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POLYMERS FOR PACKAGING AND CONTAINERS IN FOOD INDUSTRY

water-diluted materials should be of high quality, should not be inferior than traditional lacquer coatings by their performance characteristics and economical efficiency.
The most widespread water-diluted canning materials are carboxyl-containing epoxy
oligomers and epoxyacrylates. These oligomers are synthesized by various methods. The
simplest of them envisages the interaction of an epoxy oligomer with dibasic acids or their
anhydrides. Disadvantages of these methods are process problems associated with the
two-stage character of the synthesis, large duration of the process, and high cost of the product. Aqueous materials, which are distinguished by a high stability and processibility, are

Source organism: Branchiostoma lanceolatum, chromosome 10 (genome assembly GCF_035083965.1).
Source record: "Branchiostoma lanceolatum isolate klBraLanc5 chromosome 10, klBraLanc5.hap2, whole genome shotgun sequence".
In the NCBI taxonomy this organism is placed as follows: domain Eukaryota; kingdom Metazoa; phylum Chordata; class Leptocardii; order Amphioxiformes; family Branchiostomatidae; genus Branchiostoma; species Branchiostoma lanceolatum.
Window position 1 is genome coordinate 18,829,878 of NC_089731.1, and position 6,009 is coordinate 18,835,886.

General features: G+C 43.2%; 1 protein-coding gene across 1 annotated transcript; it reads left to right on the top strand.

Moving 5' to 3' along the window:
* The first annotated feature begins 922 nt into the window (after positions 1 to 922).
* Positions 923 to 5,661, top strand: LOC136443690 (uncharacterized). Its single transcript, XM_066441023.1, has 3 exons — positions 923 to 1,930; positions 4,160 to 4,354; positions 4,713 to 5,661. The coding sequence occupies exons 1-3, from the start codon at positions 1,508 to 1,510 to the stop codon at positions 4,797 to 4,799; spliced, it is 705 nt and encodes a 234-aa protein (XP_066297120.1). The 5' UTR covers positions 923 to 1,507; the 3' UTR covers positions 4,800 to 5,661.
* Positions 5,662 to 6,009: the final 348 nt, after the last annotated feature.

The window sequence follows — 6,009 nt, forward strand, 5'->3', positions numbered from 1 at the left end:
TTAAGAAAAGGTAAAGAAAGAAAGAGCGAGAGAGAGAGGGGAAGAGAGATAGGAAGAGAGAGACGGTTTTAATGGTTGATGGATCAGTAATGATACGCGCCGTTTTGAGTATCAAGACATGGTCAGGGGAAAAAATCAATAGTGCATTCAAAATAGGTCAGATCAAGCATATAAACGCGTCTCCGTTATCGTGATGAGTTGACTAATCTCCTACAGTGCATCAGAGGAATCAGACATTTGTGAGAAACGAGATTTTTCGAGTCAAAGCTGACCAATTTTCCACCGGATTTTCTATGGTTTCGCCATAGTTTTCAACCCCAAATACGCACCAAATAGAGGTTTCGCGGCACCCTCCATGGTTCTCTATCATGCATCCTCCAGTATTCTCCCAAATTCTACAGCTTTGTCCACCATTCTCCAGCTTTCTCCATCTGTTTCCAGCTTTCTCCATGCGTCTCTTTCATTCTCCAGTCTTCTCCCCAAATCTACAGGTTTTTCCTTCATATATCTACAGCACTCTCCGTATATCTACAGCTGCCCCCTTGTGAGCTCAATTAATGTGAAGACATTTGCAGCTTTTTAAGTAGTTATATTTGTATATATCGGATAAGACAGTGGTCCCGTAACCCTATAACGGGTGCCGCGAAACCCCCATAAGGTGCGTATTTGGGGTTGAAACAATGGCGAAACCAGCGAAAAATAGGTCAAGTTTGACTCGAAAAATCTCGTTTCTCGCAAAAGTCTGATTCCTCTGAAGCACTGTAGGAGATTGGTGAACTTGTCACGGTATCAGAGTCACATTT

obtained in the reaction of epoxy oligomers with various aromatic amino acids. These compositions are hardened in 10 min at 204C to form coatings stable to the action of acidic
and protein food products.
As a phenolic component, use is made of epoxy oligomers modified by polyfunctional
phenols. In the West, such oligomers are hardened using amino-, urea- or phenol-formaldehyde resins. Compositions are hardened in 212 min at 200215C to form coatings stable to pasteurization, sterilization; action of acids, alkali and solvents. However, the most
widely used materials for protection of canning containers are water-diluted materials based
on epoxy oligomers modified by acrylates. According to estimates by experts, these materials are used to cover over 60 bln cans.
A number of works note that aqueous materials based on mixtures of epoxy oligomers